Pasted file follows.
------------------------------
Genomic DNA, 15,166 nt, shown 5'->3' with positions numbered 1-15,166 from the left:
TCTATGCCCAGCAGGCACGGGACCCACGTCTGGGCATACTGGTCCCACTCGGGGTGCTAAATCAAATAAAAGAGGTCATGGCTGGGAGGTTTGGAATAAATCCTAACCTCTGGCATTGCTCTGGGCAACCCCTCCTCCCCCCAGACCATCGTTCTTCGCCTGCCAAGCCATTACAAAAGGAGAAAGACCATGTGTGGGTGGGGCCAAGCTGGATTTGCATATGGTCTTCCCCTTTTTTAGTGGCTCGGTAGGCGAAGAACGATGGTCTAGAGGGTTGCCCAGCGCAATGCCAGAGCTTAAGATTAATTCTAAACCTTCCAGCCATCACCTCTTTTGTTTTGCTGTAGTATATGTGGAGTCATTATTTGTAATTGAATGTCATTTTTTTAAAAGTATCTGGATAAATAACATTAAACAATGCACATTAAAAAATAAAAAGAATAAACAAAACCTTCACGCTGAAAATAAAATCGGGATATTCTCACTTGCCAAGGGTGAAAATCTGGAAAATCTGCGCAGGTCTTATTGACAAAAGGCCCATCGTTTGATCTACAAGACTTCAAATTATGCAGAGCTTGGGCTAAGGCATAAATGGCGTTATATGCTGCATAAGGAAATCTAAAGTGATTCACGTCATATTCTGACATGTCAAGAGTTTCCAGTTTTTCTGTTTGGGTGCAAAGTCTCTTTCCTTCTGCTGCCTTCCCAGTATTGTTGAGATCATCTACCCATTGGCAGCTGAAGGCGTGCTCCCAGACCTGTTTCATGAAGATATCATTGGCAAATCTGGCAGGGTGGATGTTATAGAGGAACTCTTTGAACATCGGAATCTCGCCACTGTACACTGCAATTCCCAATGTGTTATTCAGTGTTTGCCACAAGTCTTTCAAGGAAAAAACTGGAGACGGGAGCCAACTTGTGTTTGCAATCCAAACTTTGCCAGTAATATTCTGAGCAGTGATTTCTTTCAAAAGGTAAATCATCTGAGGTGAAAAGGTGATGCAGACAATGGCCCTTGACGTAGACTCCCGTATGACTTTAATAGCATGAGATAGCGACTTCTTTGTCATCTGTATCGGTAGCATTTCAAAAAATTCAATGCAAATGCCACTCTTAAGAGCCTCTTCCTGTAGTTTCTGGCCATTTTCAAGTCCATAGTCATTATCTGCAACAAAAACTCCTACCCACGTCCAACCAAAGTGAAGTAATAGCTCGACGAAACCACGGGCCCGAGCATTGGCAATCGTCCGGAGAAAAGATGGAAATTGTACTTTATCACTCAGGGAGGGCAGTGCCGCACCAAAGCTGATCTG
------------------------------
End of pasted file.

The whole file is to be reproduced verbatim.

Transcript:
Genomic DNA, 15,166 nt, shown 5'->3' with positions numbered 1-15,166 from the left:
TCTATGCCCAGCAGGCACGGGACCCACGTCTGGGCATACTGGTCCCACTCGGGGTGCTAAATCAAATAAAAGAGGTCATGGCTGGGAGGTTTGGAATAAATCCTAACCTCTGGCATTGCTCTGGGCAACCCCTCCTCCCCCCAGACCATCGTTCTTCGCCTGCCAAGCCATTACAAAAGGAGAAAGACCATGTGTGGGTGGGGCCAAGCTGGATTTGCATATGGTCTTCCCCTTTTTTAGTGGCTCGGTAGGCGAAGAACGATGGTCTAGAGGGTTGCCCAGCGCAATGCCAGAGCTTAAGATTAATTCTAAACCTTCCAGCCATCACCTCTTTTGTTTTGCTGTAGTATATGTGGAGTCATTATTTGTAATTGAATGTCATTTTTTTAAAAGTATCTGGATAAATAACATTAAACAATGCACATTAAAAAATAAAAAGAATAAACAAAACCTTCACGCTGAAAATAAAATCGGGATATTCTCACTTGCCAAGGGTGAAAATCTGGAAAATCTGCGCAGGTCTTATTGACAAAAGGCCCATCGTTTGATCTACAAGACTTCAAATTATGCAGAGCTTGGGCTAAGGCATAAATGGCGTTATATGCTGCATAAGGAAATCTAAAGTGATTCACGTCATATTCTGACATGTCAAGAGTTTCCAGTTTTTCTGTTTGGGTGCAAAGTCTCTTTCCTTCTGCTGCCTTCCCAGTATTGTTGAGATCATCTACCCATTGGCAGCTGAAGGCGTGCTCCCAGACCTGTTTCATGAAGATATCATTGGCAAATCTGGCAGGGTGGATGTTATAGAGGAACTCTTTGAACATCGGAATCTCGCCACTGTACACTGCAATTCCCAATGTGTTATTCAGTGTTTGCCACAAGTCTTTCAAGGAAAAAACTGGAGACGGGAGCCAACTTGTGTTTGCAATCCAAACTTTGCCAGTAATATTCTGAGCAGTGATTTCTTTCAAAAGGTAAATCATCTGAGGTGAAAAGGTGATGCAGACAATGGCCCTTGACGTAGACTCCCGTATGACTTTAATAGCATGAGATAGCGACTTCTTTGTCATCTGTATCGGTAGCATTTCAAAAAATTCAATGCAAATGCCACTCTTAAGAGCCTCTTCCTGTAGTTTCTGGCCATTTTCAAGTCCATAGTCATTATCTGCAACAAAAACTCCTACCCACGTCCAACCAAAGTGAAGTAATAGCTCGACGAAACCACGGGCCCGAGCATTGGCAATCGTCCGGAGAAAAGATGGAAATTGTACTTTATCACTCAGGGAGGGCAGTGCCGCACCAAAGCTGATCTG